C works from home so after dropping off Chloe, she went upstairs to work. Eventually, N and K (N’s brother) woke up and we talked until J (N’s other brother) came home around 11:30. The four of us piled into the car and went on a field trip to Hochheim am Main, a quaint little town surrounded by vineyards.
We ate lunch, then rambled around until it was time for ice cream (vacation is a tough life!). We ate the ice cream in front of the shop and talked . As we got up to leave, a woman asked if we were from America or Great Britain. We told her and she proceeded to tell us about how she fell from a horse when she was fourteen (thirteen years ago) and when she regained consciousness she could not remember anything. She also had trouble moving her right side. She told us about her mother’s health difficulties and her struggle to find a new place to live. Then, she asked J if he had a “handie” – a cell phone. He thought she wanted to use it but she actually wanted his phone number. When J realized what she meant, he must have paused awkwardly because she said, “Oh, no, you’re probably married with two kids.” We had to laugh because he is married with two kids!
We returned to J & C’s house and hung out until it was time for K to catch his train. After the girls went to bed, the grown-ups had a lovely dinner of soup, salad and a tomato tart.
October 14, 2009
The 27th was our last full day in Greece. We planned to explore Nafplion some more, find some other town to explore on the way to Athens and hit the airport late at night. It didn’t quite work out that way. It did start with exploring Nafplion but it’s not that large a town and soon we saw the passed stores we already explored. We did, however, stumble upon a hiking trail that led away from the village, along the water. The water was very blue and clear. The trail sat about 10 feet above the water but I could still see schools of tiny fish.
After our hike, we stopped at a cafe for a cup of coffee. We opted for the outdoor seating and, as we sat there, a procession, complete with band, marched by us! We still do not know the reason for it, but I think it had something to do with the weekend being declared a Greek heritage weekend. We did not have to pay for entrance to the archaeological site in Olympia the day before for the same reason.
We ate lunch and headed out of town. Our guidebook had either nothing or nothing good to say about any of the towns we passed on our way to Athens. Early in our trip, we probably would have explored them anyway but at this point, we were just ready to move on to the next thing – Germany to visit N’s brother and his family.
Our flight was scheduled to leave at 4:30am and we’d need to be at the airport by 2:30am to check in so the plan was to not get a hotel room since we’d only be there a few hours. We arrived much earlier than originally planned – 4:30pm rather than late evening. We asked about the rates at the hotel airport – up until this point, we had paid between 60-85 euros per night and the hotel airport wanted 240 euros per night. Back to plan A!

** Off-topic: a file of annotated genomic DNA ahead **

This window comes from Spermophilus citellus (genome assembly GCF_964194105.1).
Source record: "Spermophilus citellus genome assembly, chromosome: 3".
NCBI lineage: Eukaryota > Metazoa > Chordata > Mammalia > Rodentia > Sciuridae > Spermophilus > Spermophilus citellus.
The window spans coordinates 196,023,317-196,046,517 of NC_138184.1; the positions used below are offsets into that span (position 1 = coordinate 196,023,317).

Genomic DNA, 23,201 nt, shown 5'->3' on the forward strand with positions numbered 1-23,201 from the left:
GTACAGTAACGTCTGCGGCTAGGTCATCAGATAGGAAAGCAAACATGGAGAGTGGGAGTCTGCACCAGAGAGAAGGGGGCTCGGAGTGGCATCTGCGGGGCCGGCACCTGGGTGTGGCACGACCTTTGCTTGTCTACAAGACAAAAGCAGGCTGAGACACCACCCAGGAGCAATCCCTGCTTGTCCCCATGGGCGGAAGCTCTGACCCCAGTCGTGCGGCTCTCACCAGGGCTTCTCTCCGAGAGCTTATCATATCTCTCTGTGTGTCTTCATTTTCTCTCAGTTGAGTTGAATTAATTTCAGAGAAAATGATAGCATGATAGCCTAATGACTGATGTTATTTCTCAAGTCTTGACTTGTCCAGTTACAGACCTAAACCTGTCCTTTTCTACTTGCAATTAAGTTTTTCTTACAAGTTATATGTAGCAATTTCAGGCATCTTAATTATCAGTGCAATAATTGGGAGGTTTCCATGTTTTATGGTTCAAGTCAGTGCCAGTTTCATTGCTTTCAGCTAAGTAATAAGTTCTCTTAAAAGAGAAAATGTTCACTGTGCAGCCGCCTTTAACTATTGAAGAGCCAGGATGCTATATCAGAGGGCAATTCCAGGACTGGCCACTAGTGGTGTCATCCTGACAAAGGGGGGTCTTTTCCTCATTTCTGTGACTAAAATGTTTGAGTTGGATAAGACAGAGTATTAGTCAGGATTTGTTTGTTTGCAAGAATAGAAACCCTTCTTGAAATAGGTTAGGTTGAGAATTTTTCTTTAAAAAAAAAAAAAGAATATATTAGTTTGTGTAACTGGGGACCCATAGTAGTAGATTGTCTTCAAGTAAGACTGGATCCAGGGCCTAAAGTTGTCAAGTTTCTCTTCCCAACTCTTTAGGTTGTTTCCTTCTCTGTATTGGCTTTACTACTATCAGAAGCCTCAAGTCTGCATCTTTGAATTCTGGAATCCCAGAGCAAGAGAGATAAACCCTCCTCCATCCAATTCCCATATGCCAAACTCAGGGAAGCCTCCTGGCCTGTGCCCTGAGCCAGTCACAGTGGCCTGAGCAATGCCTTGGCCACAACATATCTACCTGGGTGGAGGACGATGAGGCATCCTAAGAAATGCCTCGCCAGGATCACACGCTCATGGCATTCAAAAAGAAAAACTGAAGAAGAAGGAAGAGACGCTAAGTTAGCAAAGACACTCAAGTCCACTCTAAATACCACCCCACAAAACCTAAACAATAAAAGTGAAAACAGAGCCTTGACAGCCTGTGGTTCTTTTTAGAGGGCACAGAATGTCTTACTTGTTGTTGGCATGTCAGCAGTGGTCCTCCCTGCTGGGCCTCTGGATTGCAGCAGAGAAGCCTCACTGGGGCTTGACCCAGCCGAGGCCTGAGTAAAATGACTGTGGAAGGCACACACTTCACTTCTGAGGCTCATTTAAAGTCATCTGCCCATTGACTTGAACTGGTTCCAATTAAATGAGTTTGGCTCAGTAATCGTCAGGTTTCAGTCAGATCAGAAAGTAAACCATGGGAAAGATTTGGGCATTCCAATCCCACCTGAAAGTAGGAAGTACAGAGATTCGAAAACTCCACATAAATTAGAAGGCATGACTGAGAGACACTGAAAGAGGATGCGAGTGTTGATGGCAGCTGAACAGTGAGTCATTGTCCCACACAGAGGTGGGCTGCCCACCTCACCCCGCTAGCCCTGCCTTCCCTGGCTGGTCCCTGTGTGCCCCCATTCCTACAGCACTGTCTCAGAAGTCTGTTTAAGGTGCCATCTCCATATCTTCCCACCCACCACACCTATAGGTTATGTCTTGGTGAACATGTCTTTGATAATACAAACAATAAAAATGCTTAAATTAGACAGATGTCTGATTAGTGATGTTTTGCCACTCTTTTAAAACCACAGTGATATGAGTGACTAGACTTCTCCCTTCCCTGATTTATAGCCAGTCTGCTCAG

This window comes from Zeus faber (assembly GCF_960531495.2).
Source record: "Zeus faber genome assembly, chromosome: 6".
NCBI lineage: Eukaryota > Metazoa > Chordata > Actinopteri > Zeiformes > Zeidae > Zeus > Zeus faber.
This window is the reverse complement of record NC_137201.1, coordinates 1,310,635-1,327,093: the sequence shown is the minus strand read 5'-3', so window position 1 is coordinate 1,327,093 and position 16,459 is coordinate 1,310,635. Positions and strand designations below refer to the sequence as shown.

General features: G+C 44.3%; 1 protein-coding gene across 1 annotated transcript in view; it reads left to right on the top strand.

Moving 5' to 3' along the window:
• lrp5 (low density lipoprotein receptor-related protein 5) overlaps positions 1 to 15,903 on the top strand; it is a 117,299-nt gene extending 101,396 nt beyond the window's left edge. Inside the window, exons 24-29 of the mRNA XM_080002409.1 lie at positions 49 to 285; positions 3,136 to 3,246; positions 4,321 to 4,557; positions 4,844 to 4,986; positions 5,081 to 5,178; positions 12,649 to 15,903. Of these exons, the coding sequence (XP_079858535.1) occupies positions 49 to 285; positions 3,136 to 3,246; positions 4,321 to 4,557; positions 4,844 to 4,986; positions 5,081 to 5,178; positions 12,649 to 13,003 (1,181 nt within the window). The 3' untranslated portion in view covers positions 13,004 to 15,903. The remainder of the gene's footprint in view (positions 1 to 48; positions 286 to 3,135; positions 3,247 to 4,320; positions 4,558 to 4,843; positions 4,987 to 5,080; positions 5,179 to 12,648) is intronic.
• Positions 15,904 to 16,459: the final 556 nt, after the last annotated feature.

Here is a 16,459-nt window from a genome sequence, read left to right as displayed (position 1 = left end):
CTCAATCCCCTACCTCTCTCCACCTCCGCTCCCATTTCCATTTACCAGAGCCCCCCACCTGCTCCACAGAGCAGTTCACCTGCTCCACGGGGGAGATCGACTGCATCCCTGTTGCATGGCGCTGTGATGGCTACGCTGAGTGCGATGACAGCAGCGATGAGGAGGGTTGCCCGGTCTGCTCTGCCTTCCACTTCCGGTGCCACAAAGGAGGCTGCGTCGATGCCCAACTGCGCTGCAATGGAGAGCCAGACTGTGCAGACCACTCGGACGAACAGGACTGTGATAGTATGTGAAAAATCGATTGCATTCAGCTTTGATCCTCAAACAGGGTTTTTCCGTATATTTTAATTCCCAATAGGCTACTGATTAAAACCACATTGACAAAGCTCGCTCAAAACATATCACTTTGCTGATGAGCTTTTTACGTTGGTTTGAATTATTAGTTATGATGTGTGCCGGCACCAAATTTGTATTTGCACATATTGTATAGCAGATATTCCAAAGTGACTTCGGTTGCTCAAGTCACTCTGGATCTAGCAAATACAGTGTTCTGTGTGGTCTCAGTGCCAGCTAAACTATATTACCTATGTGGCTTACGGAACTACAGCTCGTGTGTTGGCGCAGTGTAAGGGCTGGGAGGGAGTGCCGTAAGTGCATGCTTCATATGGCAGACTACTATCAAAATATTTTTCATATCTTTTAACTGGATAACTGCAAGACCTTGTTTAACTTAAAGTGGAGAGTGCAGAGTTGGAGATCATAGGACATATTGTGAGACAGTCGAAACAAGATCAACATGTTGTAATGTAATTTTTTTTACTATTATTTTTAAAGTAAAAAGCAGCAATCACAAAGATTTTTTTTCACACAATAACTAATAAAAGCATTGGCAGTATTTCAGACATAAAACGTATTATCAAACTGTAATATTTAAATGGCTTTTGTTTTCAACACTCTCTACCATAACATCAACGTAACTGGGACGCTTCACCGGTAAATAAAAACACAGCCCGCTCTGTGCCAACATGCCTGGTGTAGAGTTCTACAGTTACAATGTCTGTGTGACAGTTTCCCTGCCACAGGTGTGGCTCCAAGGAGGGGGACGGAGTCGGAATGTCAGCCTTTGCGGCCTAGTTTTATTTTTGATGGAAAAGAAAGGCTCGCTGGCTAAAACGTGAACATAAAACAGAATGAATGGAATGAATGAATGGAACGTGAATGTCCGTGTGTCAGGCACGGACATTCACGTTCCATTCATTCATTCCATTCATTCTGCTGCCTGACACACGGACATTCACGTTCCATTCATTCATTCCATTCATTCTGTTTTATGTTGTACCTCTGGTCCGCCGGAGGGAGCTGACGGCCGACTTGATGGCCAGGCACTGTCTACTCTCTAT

We had a drink at the hotel bar and made it last as long as possible. Then, we headed over to the airport and began the long wait. We checked out the shops, ate greasy food, dozed and read. Finally, 2:30am came and we went to the check-in counter. For the record, Czech Airlines has the worst line management skills I have ever seen. Really frustrating.
In the end, our flight was delayed two hours, causing us to miss our connecting flight in Prague. They booked us onto a different flight a couple of hours later but, for some reason, we could not figure out how to dial internationally on the public phones and so could not alert J and C about our late arrival.
When we finally arrived in Frankfurt, there was no one there to meet us. N’s brothers had been there when we were supposed to arrive and they looked everywhere for us but since they had no idea where we were, they went home. Luckily, C had the presence of mind to check if our first flight left on time so they knew we were safe, just not when we would arrive.
We called John once we arrived and he gave us directions for taking the train out to their house. At this point, we were exhausted but we finally made it. We ate some food, took a shower, had a nap, drank some coffee and felt good as new!
Margot learned how to needle felt with wool at a festival and Carole bought her some felting supplies. We spent the next hour or so outside making felted pictures while Chloe played with play dough.
Kevin is visiting for a couple of days so the boys drank and visited. We had some lovely grilled sausages for dinner and sat around talking for as long as we could stay awake.
October 13, 2009
After a quiet breakfast (no middle school tour groups), we checked out and hit the town. First, we went to the Museum of the Modern Olympics. It is a sad little museum in great need of some attention. The displays end in the early 1990s and many of the photographs are discolored from the sun. The display focussing on the 1932 games mention Jesse Owns but not Hitler or the Nazi party. Also, there was no mention of the hostage situation in 1972 – these things colored the events to such a degree it seems ridiculous to omit them. I plan on looking into what school offer a degree in museum curatorship (or whatever the degree is called) and sending them a letter saying I know of a great potential final project for one of their students.
Despite its flaws, the museum did have some highlights. A French man crucial to restarting the Olympics wanted his heart buried in Ancient Olympia. The museum had the box in which it travelled. They also had lots of medals and torches and a certificate, medal and laurels awarded during the 1900 Olympics.
After the museum, we visited the Ancient Olympia archaeological site. One or two school groups were there – we enjoyed seeing the kids racing each other on the track. The altar of Hestia where the Olympic flame starts for each of the modern games disappointed a bit – it was just a pile of rocks. There were some impressive examples of columns knocked over by earthquakes. They still lay exactly where they must have fallen thousands of years ago. A light rain fell on us during our entire visit, so we kept it briefer than we may have otherwise.